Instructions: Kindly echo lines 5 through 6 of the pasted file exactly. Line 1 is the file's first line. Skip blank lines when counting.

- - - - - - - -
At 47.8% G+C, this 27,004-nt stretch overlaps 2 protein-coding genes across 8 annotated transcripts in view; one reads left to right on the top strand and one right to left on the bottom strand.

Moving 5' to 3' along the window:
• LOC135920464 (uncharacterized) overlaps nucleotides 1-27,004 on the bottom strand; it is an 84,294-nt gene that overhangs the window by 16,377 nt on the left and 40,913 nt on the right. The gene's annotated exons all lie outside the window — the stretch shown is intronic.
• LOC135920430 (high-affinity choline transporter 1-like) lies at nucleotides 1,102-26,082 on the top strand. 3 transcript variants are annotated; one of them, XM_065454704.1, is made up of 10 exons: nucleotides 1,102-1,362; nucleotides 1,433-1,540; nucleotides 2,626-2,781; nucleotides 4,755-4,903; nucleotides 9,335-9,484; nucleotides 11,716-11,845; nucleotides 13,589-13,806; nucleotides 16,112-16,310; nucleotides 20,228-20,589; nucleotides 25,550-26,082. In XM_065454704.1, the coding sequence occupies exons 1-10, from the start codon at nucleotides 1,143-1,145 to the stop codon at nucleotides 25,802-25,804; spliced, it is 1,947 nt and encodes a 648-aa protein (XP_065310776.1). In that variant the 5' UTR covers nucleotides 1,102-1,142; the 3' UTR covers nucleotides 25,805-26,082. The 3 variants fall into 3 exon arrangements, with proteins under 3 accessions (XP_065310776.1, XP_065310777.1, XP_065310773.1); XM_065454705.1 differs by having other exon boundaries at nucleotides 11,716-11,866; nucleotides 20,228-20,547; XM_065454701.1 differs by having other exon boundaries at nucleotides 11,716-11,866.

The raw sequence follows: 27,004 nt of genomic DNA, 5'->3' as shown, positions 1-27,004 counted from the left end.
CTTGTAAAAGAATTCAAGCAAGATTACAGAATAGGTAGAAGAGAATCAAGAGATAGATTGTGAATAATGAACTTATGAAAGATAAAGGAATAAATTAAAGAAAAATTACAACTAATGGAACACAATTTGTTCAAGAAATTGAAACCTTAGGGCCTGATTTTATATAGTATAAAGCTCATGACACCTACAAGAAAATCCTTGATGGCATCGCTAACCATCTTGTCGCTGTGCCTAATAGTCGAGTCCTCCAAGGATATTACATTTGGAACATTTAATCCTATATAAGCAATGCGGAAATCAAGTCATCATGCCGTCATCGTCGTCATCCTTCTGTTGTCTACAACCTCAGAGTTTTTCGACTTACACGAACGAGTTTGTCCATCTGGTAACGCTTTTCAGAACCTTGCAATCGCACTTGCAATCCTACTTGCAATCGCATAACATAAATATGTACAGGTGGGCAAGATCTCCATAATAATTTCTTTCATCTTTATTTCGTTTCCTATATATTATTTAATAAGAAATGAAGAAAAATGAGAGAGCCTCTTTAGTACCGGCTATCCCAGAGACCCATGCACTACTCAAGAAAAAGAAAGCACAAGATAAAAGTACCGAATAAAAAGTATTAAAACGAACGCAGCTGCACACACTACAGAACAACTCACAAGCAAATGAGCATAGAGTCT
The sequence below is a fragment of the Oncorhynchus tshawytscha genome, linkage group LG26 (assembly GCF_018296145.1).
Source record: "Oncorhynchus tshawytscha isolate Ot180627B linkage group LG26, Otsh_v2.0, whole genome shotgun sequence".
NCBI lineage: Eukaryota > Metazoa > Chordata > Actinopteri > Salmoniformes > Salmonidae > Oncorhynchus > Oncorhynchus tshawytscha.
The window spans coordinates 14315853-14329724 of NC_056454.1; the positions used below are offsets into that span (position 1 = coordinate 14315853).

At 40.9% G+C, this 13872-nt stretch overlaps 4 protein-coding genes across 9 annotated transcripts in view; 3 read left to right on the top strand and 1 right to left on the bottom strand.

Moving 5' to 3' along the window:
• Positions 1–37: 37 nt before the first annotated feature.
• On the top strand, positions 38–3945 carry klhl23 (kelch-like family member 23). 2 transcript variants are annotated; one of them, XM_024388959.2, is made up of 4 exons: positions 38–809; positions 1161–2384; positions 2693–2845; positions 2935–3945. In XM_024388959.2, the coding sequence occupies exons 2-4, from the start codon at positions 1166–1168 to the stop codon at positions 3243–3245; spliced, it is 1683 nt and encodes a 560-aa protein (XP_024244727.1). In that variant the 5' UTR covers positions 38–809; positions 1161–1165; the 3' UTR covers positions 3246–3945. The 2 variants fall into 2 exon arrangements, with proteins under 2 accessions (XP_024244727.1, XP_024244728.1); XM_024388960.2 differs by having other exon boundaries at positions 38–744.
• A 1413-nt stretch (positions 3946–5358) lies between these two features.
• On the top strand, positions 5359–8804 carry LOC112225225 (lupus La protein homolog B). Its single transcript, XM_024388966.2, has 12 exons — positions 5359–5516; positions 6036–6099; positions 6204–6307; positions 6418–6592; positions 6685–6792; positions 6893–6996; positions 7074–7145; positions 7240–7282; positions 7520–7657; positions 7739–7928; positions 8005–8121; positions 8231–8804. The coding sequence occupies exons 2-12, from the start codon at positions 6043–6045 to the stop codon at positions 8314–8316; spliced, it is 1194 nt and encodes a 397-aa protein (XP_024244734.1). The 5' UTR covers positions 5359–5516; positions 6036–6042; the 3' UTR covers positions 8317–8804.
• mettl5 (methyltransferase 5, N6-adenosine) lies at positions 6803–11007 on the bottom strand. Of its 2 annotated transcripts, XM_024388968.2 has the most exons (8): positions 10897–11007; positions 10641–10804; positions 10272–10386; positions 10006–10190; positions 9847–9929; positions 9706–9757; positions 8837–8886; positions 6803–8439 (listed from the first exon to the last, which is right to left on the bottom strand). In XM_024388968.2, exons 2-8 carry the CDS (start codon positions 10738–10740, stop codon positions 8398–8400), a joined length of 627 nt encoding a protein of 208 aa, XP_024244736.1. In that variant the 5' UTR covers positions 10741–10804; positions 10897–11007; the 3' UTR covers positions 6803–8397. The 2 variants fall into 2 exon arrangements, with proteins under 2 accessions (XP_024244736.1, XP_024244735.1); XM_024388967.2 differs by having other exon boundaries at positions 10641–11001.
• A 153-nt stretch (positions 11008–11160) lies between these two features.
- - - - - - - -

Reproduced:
The raw sequence follows: 27,004 nt of genomic DNA, 5'->3' as shown, positions 1-27,004 counted from the left end.
CTTGTAAAAGAATTCAAGCAAGATTACAGAATAGGTAGAAGAGAATCAAGAGATAGATTGTGAATAATGAACTTATGAAAGATAAAGGAATAAATTAAAGAAAAATTACAACTAATGGAACACAATTTGTTCAAGAAATTGAAACCTTAGGGCCTGATTTTATATAGTATAAAGCTCATGACACCTACAAGAAAATCCTTGATGGCATCGCTAACCATCTTGTCGCTGTGCCTAATAGTCGAGTCCTCCAAGGATATTACATTTGGAACATTTAATCCTATATAAGCAATGCGGAAATCAAGTCATCATGCCGTCATCGTCGTCATCCTTCTGTTGTCTACAACCTCAGAGTTTTTCGACTTACACGAACGAGTTTGTCCATCTGGTAACGCTTTTCAGAACCTTGCAATCGCACTTGCAATCCTACTTGCAATCGCATAACATAAATATGTACAGGTGGGCAAGATCTCCATAATAATTTCTTTCATCTTTATTTCGTTTCCTATATATTATTTAATAAGAAATGAAGAAAAATGAGAGAGCCTCTTTAGTACCGGCTATCCCAGAGACCCATGCACTACTCAAGAAAAAGAAAGCACAAGATAAAAGTACCGAATAAAAAGTATTAAAACGAACGCAGCTGCACACACTACAGAACAACTCACAAGCAAATGAGCATAGAGTCT